What’s hot, what’s not – and a bit of good news.
The CLC hosted an event for NAACE at the beginning of December which, fortuitously, included a presentation from the organisers of the BETT show on their top tips for a successful BETT visit. Comfy shoes, a plan for the day and a bottle of water were the top three so we heeded their advice and six members of the CLC team visited the show over the course of the four days – in our comfy shoes, with a plan and a bottle of water each.
In terms of equipment, our focus was to look at projection options for schools, 3D printers, robots for KS1,2&3 and tablets/touch screen computers whilst also taking in one or two of the presentations.
On the Robot front
Last year, the big news was Lego’s launch of the new EV3 robot. It was hard to find any other competitors to Lego and its range of programmable robots. This year, however, there were more options on offer which is great news, as the cost of the EV3 – £299 per robot – makes them prohibitively expensive for some schools.
These robots, which come with infrared sensors, lights and a bi-directional motor, can be programmed using the specially developed Engino programming language. The devices are powered by 32-bit ARM Cortex-M2 micro-controllers and have 256KB of flash memory and 64KB RAM. Functionality is similar to the NXT but prices come in at a very competitive £199 for the basic model and £220 for the WiFi model.
These compact robots have a variety of sensors including light, sound and infrared. They can be programmed using the flowchart based ‘Mowayworld’ software although other software can be used, including Scratch. Various expansion kits can be bought to extend functionality including a wifi board and camera board. Moway robots begin at £149 with various packages and offers available.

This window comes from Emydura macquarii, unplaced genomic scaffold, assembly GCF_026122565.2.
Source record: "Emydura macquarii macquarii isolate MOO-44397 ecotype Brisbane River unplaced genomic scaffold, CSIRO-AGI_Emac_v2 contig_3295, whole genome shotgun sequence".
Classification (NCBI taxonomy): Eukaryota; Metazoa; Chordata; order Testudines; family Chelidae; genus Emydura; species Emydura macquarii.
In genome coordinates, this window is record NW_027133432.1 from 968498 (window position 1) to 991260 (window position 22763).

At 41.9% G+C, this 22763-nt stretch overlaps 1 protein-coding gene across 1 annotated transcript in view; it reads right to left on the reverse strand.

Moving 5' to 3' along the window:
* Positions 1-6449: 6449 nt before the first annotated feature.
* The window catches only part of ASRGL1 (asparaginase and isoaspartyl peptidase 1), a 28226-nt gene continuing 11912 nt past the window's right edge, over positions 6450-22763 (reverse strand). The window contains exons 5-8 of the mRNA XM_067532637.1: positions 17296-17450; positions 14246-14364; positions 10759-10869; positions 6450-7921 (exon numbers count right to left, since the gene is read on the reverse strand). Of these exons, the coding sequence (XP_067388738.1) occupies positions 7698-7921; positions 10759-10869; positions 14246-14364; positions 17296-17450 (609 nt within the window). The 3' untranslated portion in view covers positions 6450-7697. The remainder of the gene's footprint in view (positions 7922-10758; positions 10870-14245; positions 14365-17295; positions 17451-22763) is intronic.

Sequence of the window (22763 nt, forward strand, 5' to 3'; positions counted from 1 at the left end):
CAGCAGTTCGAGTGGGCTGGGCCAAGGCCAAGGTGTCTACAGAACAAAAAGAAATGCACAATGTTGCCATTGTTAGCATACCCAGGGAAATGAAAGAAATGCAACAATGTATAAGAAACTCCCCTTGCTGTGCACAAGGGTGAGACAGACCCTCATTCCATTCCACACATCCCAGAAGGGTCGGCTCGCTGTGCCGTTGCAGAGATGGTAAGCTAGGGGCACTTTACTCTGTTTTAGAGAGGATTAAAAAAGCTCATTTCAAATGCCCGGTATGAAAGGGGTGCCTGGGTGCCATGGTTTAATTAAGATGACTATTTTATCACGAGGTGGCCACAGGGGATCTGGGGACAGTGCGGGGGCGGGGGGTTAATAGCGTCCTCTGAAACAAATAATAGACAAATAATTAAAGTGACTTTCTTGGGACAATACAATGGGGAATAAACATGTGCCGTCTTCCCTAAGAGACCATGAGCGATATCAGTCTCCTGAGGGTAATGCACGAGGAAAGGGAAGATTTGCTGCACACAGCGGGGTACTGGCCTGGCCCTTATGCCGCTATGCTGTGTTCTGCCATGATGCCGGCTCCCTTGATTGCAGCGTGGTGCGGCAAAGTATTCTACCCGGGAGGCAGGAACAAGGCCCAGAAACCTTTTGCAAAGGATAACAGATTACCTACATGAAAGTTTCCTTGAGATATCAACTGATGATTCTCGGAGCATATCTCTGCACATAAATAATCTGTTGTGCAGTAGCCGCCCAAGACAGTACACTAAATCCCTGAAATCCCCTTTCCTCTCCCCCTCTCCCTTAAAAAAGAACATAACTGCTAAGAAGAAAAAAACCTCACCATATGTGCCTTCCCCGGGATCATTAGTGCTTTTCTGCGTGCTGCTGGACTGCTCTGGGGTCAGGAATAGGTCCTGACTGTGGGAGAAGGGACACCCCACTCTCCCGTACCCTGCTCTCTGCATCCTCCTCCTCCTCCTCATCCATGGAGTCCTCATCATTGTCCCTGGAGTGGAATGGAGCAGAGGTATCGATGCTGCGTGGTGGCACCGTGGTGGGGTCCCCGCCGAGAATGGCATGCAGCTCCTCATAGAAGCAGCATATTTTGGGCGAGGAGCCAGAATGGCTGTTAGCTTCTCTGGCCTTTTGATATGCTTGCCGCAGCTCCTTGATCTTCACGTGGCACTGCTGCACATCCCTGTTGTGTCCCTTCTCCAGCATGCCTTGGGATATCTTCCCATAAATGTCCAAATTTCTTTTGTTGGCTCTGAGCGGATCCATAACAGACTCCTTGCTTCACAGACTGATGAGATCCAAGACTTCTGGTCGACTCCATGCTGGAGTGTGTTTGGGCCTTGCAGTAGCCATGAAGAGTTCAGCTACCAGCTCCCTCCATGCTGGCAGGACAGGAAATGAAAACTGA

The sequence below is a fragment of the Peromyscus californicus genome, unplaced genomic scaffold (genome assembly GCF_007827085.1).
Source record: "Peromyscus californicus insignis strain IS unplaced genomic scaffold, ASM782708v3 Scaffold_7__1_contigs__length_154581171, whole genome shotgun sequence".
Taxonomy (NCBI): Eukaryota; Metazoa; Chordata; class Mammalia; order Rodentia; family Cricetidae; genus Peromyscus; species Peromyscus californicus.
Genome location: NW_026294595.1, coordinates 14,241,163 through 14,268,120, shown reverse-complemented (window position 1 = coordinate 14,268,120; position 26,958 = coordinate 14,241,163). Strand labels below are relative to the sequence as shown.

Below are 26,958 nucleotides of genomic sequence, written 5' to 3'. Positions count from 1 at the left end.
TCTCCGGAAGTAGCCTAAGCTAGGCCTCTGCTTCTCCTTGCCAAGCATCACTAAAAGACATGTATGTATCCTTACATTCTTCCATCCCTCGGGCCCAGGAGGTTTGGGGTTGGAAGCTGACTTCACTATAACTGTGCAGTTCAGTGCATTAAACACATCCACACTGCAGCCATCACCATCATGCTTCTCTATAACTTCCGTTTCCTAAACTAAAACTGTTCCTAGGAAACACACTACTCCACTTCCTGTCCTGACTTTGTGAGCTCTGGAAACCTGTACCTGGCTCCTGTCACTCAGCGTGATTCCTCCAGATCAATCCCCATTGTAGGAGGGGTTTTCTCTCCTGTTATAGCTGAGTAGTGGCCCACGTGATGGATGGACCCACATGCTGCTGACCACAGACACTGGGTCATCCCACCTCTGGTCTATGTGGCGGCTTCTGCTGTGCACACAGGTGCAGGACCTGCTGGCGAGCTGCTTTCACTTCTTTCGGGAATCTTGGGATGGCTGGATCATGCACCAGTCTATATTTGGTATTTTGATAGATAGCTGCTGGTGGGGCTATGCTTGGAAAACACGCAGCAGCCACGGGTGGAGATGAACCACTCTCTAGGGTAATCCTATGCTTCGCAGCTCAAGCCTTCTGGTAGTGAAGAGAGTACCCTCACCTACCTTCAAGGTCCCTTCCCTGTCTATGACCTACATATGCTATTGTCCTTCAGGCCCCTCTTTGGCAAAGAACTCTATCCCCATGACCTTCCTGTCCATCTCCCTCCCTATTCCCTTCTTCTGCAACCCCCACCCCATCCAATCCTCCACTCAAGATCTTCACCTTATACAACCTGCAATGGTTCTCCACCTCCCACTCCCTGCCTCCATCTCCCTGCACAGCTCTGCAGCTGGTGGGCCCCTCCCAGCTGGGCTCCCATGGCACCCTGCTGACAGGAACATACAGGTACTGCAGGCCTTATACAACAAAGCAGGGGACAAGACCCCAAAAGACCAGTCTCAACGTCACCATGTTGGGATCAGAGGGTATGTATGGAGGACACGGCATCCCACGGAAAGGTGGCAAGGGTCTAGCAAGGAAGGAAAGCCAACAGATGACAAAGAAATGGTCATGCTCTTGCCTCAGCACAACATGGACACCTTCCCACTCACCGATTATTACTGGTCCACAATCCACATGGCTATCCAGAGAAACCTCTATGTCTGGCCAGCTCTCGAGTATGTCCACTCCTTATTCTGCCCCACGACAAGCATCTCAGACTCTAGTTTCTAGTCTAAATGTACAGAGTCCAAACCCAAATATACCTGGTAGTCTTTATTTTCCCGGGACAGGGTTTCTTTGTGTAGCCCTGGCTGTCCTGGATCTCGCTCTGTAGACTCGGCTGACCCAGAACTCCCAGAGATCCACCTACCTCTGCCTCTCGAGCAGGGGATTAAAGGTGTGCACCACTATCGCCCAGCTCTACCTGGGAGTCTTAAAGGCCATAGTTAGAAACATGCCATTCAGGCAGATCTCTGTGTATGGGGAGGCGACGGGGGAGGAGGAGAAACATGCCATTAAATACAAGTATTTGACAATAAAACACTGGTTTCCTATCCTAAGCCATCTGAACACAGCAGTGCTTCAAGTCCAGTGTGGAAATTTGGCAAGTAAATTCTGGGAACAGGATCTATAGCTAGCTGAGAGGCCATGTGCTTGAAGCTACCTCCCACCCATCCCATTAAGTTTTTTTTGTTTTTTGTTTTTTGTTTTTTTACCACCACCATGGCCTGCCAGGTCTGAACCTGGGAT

There were few if any 3D printer at BETT last year. This year’s show featured lots. It’s the tech of the moment and as such, prices are likely to become more and more competitive over time. Our favourite of the bunch at BETT was the Up Plus 2 printer from Go print http://www.goprint3d.co.uk/store/category/1/product/pptupplus2w-u1.aspx (£1349 ex VAT).
It’s a compact, robust model with automatic calibration. It’s certainly an exciting technology particularly for the teaching of STEM subjects but as prices are likely to come down over time it may be worth holding fire a while before making the leap into 3D Printing.
Tablet computers were ubiquitous at BETT this year, however, Apple were conspicuous only through their absence. iPads are dominating the schools’ market but there is strong and worthy competition from the likes of eg LearnPads which are priced very competitively, are compatible with Flash and are much easier to manage than the more favoured iPad.